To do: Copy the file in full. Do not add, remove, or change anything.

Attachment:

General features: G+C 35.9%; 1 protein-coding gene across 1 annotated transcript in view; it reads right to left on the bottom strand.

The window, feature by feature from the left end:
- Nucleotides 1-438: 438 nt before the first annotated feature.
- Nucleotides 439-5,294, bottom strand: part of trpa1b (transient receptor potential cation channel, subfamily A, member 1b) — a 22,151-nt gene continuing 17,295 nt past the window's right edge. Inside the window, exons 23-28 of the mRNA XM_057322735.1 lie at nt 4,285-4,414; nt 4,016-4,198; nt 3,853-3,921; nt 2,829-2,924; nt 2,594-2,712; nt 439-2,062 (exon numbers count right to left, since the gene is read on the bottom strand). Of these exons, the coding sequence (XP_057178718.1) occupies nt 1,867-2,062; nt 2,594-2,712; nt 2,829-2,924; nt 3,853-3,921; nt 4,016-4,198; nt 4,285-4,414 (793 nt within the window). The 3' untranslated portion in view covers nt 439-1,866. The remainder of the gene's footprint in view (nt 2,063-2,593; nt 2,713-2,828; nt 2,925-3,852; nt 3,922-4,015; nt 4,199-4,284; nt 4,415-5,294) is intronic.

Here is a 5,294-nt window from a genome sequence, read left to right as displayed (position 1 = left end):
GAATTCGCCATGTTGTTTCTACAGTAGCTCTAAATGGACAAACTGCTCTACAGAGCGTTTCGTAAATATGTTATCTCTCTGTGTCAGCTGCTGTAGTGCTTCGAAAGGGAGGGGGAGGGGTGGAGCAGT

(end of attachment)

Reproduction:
General features: G+C 35.9%; 1 protein-coding gene across 1 annotated transcript in view; it reads right to left on the bottom strand.

The window, feature by feature from the left end:
- Nucleotides 1-438: 438 nt before the first annotated feature.
- Nucleotides 439-5,294, bottom strand: part of trpa1b (transient receptor potential cation channel, subfamily A, member 1b) — a 22,151-nt gene continuing 17,295 nt past the window's right edge. Inside the window, exons 23-28 of the mRNA XM_057322735.1 lie at nt 4,285-4,414; nt 4,016-4,198; nt 3,853-3,921; nt 2,829-2,924; nt 2,594-2,712; nt 439-2,062 (exon numbers count right to left, since the gene is read on the bottom strand). Of these exons, the coding sequence (XP_057178718.1) occupies nt 1,867-2,062; nt 2,594-2,712; nt 2,829-2,924; nt 3,853-3,921; nt 4,016-4,198; nt 4,285-4,414 (793 nt within the window). The 3' untranslated portion in view covers nt 439-1,866. The remainder of the gene's footprint in view (nt 2,063-2,593; nt 2,713-2,828; nt 2,925-3,852; nt 3,922-4,015; nt 4,199-4,284; nt 4,415-5,294) is intronic.

Here is a 5,294-nt window from a genome sequence, read left to right as displayed (position 1 = left end):
GAATTCGCCATGTTGTTTCTACAGTAGCTCTAAATGGACAAACTGCTCTACAGAGCGTTTCGTAAATATGTTATCTCTCTGTGTCAGCTGCTGTAGTGCTTCGAAAGGGAGGGGGAGGGGTGGAGCAGT